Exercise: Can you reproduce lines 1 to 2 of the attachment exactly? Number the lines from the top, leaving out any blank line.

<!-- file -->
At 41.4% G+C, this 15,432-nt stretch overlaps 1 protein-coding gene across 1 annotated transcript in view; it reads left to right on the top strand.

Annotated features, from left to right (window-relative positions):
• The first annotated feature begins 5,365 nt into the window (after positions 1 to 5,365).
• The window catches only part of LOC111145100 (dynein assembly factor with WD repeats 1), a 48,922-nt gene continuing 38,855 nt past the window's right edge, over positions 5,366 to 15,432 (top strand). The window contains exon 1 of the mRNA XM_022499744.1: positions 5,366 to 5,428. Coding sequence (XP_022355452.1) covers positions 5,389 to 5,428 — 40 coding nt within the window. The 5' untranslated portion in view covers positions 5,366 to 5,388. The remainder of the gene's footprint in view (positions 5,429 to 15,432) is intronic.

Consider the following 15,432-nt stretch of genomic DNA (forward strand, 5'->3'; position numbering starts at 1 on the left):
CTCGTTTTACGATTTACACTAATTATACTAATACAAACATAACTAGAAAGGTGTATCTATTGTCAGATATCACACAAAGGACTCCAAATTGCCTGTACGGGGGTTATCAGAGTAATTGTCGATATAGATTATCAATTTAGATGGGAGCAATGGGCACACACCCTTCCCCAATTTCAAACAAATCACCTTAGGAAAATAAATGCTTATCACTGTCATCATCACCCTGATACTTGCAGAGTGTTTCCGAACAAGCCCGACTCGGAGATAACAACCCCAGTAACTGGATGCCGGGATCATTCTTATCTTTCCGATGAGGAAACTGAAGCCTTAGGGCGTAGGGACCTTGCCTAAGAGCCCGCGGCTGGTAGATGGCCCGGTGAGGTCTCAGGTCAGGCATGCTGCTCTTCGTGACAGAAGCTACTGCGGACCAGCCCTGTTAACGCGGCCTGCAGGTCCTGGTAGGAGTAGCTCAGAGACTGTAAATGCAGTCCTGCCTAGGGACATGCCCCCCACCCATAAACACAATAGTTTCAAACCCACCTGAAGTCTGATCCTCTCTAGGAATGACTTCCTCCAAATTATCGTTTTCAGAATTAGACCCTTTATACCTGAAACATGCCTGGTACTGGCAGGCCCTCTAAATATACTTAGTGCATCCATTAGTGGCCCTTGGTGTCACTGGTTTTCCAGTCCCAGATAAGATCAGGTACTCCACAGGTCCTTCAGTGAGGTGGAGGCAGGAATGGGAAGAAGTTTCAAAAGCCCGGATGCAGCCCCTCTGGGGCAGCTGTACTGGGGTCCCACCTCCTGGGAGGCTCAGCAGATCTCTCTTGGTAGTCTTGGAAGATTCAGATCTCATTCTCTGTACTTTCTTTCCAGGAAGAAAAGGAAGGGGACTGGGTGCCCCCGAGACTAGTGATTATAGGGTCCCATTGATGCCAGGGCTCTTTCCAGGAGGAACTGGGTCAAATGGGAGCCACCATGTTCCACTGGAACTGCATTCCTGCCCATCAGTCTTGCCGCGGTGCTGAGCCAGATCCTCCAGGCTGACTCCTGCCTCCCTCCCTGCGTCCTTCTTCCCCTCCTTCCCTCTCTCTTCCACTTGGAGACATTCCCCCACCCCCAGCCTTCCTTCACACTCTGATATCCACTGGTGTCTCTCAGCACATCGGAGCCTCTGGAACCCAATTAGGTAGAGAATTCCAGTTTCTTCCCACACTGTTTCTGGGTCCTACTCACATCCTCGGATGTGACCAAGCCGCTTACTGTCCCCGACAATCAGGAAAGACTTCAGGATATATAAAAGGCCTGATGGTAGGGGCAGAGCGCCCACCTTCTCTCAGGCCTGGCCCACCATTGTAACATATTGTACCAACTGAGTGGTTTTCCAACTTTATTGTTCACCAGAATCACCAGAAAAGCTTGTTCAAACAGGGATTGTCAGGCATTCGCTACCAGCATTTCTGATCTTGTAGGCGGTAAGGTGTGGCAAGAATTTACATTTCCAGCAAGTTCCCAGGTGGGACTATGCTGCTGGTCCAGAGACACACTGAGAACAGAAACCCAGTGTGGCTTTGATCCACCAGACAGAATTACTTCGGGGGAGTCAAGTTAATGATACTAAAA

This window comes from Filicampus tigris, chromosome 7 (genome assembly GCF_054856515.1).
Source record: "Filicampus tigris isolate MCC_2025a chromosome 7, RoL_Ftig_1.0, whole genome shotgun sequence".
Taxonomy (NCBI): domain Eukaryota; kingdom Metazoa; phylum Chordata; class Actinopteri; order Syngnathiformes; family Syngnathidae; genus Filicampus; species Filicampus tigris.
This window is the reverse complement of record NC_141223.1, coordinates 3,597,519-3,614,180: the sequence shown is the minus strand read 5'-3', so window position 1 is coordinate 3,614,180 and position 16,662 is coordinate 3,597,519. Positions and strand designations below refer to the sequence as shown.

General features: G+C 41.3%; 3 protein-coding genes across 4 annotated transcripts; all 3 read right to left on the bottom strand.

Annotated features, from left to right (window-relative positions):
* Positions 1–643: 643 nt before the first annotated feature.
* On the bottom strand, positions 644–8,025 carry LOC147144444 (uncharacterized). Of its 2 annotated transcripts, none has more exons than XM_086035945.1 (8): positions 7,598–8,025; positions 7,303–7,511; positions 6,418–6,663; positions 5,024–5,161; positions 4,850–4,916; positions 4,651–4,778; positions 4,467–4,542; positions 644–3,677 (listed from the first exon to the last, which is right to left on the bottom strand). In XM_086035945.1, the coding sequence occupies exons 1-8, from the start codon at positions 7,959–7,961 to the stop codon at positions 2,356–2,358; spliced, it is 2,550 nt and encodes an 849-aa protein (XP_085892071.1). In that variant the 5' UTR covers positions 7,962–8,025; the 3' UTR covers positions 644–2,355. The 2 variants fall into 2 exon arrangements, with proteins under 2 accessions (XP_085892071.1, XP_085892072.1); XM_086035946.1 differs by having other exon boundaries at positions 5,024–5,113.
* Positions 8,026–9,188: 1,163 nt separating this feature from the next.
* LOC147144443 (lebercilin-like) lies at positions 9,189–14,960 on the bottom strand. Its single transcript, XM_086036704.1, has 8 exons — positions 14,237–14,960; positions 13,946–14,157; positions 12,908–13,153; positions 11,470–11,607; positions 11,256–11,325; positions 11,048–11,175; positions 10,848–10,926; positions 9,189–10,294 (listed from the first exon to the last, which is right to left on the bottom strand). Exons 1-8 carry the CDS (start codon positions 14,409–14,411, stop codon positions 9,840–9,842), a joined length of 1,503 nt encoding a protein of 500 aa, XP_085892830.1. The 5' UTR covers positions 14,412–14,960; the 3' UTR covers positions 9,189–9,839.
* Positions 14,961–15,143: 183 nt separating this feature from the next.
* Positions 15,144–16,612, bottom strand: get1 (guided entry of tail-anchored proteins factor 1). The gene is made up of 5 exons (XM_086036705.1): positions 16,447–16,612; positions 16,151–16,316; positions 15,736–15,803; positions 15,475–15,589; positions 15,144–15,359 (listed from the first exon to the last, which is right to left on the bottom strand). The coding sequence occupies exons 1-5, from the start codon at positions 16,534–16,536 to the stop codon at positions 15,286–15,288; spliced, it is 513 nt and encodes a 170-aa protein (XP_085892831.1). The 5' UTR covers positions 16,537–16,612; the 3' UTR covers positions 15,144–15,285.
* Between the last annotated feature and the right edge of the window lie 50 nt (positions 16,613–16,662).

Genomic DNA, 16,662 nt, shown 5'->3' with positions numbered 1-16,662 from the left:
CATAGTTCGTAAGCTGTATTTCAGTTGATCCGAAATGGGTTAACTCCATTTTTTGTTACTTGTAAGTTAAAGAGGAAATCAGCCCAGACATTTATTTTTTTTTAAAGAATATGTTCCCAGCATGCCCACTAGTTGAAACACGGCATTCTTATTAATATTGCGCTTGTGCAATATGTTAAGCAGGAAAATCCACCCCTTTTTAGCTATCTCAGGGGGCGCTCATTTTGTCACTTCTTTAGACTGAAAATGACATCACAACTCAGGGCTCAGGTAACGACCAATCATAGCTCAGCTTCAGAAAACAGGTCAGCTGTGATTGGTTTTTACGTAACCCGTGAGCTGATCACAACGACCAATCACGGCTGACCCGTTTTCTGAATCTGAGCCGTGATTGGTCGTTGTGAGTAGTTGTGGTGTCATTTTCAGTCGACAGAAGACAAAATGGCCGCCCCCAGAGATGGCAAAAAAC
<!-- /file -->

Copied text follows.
At 41.4% G+C, this 15,432-nt stretch overlaps 1 protein-coding gene across 1 annotated transcript in view; it reads left to right on the top strand.

Annotated features, from left to right (window-relative positions):